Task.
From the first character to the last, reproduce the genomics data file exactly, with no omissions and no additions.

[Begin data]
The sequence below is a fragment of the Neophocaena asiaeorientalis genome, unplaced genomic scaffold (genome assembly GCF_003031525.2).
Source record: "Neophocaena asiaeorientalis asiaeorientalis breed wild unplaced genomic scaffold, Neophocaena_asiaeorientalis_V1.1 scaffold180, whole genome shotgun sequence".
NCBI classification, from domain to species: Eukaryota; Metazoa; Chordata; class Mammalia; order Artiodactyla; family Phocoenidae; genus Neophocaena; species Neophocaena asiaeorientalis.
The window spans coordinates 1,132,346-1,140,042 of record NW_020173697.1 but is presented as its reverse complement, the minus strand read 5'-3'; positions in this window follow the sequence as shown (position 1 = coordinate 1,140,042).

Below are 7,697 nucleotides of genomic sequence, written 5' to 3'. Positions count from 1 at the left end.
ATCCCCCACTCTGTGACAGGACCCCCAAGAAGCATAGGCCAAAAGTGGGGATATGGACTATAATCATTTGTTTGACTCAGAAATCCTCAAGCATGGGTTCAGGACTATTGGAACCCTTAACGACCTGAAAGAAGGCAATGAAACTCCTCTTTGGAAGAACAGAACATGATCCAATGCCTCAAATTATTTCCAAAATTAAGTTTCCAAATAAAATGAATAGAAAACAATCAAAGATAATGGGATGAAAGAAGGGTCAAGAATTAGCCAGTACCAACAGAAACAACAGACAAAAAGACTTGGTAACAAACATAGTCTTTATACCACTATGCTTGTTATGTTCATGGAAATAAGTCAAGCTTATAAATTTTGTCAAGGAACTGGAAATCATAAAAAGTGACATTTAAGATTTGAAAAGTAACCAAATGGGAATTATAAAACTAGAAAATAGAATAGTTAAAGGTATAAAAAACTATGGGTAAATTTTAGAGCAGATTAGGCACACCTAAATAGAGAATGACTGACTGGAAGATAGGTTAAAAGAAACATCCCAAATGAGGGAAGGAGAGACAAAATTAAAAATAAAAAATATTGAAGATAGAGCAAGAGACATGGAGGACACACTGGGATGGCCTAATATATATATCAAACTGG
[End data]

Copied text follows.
The sequence below is a fragment of the Neophocaena asiaeorientalis genome, unplaced genomic scaffold (genome assembly GCF_003031525.2).
Source record: "Neophocaena asiaeorientalis asiaeorientalis breed wild unplaced genomic scaffold, Neophocaena_asiaeorientalis_V1.1 scaffold180, whole genome shotgun sequence".
NCBI classification, from domain to species: Eukaryota; Metazoa; Chordata; class Mammalia; order Artiodactyla; family Phocoenidae; genus Neophocaena; species Neophocaena asiaeorientalis.
The window spans coordinates 1,132,346-1,140,042 of record NW_020173697.1 but is presented as its reverse complement, the minus strand read 5'-3'; positions in this window follow the sequence as shown (position 1 = coordinate 1,140,042).

Below are 7,697 nucleotides of genomic sequence, written 5' to 3'. Positions count from 1 at the left end.
ATCCCCCACTCTGTGACAGGACCCCCAAGAAGCATAGGCCAAAAGTGGGGATATGGACTATAATCATTTGTTTGACTCAGAAATCCTCAAGCATGGGTTCAGGACTATTGGAACCCTTAACGACCTGAAAGAAGGCAATGAAACTCCTCTTTGGAAGAACAGAACATGATCCAATGCCTCAAATTATTTCCAAAATTAAGTTTCCAAATAAAATGAATAGAAAACAATCAAAGATAATGGGATGAAAGAAGGGTCAAGAATTAGCCAGTACCAACAGAAACAACAGACAAAAAGACTTGGTAACAAACATAGTCTTTATACCACTATGCTTGTTATGTTCATGGAAATAAGTCAAGCTTATAAATTTTGTCAAGGAACTGGAAATCATAAAAAGTGACATTTAAGATTTGAAAAGTAACCAAATGGGAATTATAAAACTAGAAAATAGAATAGTTAAAGGTATAAAAAACTATGGGTAAATTTTAGAGCAGATTAGGCACACCTAAATAGAGAATGACTGACTGGAAGATAGGTTAAAAGAAACATCCCAAATGAGGGAAGGAGAGACAAAATTAAAAATAAAAAATATTGAAGATAGAGCAAGAGACATGGAGGACACACTGGGATGGCCTAATATATATATCAAACTGG